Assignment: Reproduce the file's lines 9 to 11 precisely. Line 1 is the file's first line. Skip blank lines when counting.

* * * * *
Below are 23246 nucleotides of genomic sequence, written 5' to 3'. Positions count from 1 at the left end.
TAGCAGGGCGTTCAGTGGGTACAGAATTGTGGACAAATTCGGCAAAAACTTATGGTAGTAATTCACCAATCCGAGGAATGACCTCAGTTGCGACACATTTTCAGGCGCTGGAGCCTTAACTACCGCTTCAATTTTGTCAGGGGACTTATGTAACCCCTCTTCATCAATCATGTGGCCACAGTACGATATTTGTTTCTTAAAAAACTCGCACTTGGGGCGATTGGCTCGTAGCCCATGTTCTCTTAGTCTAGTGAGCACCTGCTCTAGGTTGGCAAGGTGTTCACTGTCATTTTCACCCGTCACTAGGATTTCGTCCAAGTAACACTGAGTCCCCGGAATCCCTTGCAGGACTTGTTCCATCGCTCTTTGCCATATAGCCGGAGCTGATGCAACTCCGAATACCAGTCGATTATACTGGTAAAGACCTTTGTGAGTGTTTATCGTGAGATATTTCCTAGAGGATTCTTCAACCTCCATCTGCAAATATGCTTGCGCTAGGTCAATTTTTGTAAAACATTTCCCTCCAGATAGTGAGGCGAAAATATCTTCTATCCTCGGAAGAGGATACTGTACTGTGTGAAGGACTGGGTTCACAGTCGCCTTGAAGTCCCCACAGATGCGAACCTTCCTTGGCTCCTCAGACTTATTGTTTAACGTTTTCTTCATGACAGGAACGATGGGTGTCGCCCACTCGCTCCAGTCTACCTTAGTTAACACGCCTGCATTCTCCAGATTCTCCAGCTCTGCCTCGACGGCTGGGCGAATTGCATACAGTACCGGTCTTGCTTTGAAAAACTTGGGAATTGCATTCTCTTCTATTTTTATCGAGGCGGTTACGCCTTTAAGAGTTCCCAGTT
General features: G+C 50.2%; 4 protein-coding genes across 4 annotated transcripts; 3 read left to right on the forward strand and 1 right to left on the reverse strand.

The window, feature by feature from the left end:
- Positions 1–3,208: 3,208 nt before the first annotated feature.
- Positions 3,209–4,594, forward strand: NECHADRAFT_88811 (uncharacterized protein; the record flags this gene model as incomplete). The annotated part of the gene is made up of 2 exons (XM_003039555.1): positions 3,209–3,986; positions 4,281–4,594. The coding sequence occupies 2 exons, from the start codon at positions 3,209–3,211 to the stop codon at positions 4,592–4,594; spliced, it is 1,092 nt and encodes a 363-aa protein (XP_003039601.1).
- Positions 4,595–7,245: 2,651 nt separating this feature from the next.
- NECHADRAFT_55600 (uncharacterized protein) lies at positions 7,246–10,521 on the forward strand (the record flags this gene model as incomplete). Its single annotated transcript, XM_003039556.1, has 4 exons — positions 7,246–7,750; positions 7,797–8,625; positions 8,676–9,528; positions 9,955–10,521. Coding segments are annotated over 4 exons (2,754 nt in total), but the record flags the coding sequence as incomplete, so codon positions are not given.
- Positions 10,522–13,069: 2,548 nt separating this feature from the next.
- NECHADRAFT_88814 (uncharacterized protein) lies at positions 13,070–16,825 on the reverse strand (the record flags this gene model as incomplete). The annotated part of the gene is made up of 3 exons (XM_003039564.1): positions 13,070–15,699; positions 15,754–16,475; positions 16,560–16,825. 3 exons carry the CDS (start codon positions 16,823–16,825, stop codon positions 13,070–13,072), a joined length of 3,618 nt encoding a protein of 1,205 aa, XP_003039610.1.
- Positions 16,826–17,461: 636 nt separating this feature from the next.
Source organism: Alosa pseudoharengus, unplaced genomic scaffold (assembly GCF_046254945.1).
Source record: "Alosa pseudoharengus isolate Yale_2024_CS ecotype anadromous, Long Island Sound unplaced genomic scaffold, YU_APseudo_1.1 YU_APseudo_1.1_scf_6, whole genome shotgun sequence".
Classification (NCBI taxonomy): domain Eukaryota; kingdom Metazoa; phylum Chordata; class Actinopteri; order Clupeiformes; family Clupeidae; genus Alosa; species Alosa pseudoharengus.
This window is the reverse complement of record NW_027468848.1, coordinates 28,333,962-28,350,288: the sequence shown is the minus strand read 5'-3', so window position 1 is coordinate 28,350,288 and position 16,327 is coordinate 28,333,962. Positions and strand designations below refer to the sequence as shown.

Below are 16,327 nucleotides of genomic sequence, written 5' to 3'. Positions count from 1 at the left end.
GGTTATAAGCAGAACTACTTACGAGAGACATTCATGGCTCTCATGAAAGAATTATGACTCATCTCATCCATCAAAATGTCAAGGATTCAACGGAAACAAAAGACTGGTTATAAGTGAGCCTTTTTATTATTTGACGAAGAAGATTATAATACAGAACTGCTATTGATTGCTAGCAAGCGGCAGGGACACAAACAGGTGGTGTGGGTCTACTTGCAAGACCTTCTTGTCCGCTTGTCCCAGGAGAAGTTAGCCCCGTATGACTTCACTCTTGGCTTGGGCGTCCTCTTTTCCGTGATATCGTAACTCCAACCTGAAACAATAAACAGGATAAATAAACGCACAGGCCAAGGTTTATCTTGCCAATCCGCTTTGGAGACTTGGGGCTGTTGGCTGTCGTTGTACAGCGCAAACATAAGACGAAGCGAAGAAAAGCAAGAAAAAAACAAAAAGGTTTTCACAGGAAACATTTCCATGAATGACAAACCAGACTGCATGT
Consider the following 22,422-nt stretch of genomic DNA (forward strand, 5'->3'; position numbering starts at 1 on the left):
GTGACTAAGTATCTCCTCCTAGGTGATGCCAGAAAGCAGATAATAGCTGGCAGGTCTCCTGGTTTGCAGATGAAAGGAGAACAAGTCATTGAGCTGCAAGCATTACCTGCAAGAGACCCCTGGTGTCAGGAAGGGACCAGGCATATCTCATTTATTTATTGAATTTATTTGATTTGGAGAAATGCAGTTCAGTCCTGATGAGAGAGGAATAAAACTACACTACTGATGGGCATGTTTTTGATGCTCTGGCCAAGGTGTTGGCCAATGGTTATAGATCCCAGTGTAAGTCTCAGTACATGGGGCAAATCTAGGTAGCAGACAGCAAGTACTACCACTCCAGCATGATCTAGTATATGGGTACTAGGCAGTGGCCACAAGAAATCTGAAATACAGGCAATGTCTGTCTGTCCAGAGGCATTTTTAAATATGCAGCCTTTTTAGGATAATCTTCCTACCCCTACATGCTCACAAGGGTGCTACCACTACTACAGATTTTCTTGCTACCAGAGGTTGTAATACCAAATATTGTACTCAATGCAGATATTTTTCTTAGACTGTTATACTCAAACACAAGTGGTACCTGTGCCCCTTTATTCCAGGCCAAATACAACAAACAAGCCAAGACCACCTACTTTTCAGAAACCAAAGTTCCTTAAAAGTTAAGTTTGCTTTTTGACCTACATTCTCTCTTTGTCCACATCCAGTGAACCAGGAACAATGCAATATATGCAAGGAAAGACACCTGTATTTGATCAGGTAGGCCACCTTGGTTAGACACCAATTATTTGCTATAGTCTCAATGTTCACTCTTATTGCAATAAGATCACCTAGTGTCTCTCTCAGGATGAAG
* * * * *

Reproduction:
- Positions 10,522–13,069: 2,548 nt separating this feature from the next.
- NECHADRAFT_88814 (uncharacterized protein) lies at positions 13,070–16,825 on the reverse strand (the record flags this gene model as incomplete). The annotated part of the gene is made up of 3 exons (XM_003039564.1): positions 13,070–15,699; positions 15,754–16,475; positions 16,560–16,825. 3 exons carry the CDS (start codon positions 16,823–16,825, stop codon positions 13,070–13,072), a joined length of 3,618 nt encoding a protein of 1,205 aa, XP_003039610.1.
- Positions 16,826–17,461: 636 nt separating this feature from the next.